Kunan Poshpora, 27 yrs later: a curfew child remembers

Women pose with copies of Ifrah Butt’s book in Srinagar during its launch.  

Mumbai: Sometime in the last decade of the previous century, Ifrah Butt realised that the army men who would call her ‘gudiya’ and ‘bachcha’ were staring at her in a way that made her very uneasy. Till then, the presence of soldiers was reassuring to her, lending a sense of protection. In just one moment, like that, Kashmir Valley and its breathtaking scenery began resembling a cage. “In Kashmir, we were called the ‘curfew children’. I was used to staying at home and never stepping out after sunset.”

Years later, while co-authoring Do You Remember Kunan Poshpora to demand justice for the victims of alleged mass rape and torture by the Indian Army in the villages of Kunan and Poshpora in Jammu and Kashmir — Ms. Butt was born a few years after the 1991 incident — she would draw upon the helpless rage she sensed in the villagers. At the time, words like rape and sexual violence were rarely uttered in Kashmir society.

Ms. Butt was in the city to mark Kashmiri Women’s Resistance Day, which is also the 27th anniversary of the Kunan Poshpara incident, where she participated in a discussion on ‘Militarisation and Me’. Underlining issues surrounding armed conflict, militarisation and sexual impunity, Ms. Butt said Kashmiri Women’s Resistance Day had provided a platform in the the last four years for critical society conversations in Kashmir. Its aim: to address sexual violence, not with shame, taboo and masculine dishonour but with survival, resilience and memoralisation.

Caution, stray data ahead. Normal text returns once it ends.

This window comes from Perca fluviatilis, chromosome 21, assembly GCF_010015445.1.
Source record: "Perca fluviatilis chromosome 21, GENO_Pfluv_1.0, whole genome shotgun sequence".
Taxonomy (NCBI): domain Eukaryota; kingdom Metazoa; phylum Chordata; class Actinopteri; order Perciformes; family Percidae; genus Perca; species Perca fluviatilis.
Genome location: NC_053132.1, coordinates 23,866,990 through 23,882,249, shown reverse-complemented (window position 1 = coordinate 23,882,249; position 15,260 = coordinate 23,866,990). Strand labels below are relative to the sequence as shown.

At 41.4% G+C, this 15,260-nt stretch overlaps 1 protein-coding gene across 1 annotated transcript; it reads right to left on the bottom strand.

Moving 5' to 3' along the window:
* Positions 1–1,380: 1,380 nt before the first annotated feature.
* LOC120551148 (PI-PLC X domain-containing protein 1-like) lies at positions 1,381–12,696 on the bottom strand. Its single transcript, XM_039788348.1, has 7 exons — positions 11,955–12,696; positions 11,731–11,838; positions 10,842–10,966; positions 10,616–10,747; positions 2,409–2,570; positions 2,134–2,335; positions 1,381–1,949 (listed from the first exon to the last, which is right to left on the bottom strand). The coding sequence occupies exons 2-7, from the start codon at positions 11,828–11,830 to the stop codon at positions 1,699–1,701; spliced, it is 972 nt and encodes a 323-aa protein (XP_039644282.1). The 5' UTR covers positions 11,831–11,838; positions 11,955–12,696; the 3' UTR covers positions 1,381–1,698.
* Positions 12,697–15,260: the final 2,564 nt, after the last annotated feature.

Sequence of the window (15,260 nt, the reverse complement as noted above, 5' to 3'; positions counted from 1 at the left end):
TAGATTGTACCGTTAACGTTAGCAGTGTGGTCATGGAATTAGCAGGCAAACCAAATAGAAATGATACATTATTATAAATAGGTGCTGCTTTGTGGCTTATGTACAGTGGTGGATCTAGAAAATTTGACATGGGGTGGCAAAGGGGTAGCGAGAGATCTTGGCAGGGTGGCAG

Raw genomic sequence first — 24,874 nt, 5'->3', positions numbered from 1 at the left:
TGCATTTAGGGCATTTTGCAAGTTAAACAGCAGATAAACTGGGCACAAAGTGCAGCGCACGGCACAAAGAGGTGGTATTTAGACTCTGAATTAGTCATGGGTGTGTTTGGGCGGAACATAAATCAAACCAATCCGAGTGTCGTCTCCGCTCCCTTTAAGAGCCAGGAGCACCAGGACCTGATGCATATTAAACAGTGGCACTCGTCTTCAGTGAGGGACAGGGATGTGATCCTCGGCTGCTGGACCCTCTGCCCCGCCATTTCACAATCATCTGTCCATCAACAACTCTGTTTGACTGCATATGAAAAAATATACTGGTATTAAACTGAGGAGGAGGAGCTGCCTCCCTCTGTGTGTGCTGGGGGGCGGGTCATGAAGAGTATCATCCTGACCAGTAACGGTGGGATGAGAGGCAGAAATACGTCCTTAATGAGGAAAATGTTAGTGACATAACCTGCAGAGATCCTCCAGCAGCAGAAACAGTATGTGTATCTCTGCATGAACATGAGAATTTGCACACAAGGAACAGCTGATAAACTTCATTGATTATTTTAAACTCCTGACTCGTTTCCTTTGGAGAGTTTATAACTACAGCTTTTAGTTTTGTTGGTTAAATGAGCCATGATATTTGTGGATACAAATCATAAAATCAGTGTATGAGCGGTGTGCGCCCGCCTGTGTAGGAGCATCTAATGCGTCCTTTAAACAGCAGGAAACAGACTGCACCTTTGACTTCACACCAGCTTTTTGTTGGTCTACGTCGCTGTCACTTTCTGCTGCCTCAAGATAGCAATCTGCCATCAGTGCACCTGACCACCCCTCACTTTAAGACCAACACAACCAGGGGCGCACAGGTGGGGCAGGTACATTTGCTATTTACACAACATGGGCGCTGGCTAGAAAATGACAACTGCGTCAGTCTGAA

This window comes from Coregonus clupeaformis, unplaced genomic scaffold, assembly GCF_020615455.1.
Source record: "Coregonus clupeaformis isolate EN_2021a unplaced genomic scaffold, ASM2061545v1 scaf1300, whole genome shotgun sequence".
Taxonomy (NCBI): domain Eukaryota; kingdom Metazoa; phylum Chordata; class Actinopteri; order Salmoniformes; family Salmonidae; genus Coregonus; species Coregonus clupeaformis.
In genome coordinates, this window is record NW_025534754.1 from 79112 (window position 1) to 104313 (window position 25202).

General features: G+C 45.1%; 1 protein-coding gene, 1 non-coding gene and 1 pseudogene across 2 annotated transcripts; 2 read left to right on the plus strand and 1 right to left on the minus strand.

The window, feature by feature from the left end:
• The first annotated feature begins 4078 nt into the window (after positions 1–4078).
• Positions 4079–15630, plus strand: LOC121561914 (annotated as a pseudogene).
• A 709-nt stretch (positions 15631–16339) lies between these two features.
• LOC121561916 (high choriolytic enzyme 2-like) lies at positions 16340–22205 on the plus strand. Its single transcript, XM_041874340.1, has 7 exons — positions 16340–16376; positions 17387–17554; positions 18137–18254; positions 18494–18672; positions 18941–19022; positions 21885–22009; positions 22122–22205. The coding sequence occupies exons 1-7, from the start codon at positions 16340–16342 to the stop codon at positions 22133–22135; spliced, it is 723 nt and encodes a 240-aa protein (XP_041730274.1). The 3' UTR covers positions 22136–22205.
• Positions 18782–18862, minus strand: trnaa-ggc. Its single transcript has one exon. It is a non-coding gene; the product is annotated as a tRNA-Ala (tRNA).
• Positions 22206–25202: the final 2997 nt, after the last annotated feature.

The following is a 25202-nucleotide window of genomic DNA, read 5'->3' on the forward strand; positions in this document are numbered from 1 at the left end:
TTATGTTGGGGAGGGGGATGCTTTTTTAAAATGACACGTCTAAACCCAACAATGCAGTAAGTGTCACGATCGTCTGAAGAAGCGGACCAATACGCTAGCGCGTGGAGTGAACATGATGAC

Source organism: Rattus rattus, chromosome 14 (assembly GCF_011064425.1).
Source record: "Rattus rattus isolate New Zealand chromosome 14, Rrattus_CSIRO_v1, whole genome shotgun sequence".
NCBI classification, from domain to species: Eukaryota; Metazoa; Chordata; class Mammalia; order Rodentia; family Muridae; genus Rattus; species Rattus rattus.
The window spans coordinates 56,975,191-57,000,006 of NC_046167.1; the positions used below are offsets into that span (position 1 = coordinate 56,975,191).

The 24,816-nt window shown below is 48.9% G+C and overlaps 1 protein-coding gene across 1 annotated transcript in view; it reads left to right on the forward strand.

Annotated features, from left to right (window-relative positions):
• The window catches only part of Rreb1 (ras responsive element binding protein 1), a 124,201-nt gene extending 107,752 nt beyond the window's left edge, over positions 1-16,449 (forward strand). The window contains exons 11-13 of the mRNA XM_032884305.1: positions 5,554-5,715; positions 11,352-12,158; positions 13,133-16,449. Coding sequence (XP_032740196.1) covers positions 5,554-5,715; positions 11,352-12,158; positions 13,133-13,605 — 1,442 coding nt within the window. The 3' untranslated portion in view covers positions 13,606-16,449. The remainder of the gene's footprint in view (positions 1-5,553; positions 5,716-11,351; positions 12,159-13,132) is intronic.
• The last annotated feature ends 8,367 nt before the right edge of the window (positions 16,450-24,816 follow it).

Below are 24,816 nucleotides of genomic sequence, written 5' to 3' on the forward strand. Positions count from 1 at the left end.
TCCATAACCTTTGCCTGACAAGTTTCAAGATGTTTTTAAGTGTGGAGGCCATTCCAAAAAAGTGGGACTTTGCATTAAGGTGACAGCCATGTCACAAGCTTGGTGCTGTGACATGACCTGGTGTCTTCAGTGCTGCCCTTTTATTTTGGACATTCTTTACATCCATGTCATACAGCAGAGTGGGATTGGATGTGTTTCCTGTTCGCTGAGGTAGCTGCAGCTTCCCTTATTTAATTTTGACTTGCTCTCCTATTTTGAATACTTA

She said, “Five of the survivors have died. Abli Dar died on June 11, 2014 due to complications during a surgery to amputate his leg, which had been badly injured on that night of torture by the army during its ‘search and cordon’ operation.”

Armed conflict, says Ms. Butt, has actually empowered women in a way. “There was a time when Kashmiri women were thought to be incapable of running their homes by themselves, but they rose to the occasion during conflict, while the men were away. They’ve raised their children on their own, and are supporting their families as well.”

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Printable version | May 9, 2021 6:58:38 AM |

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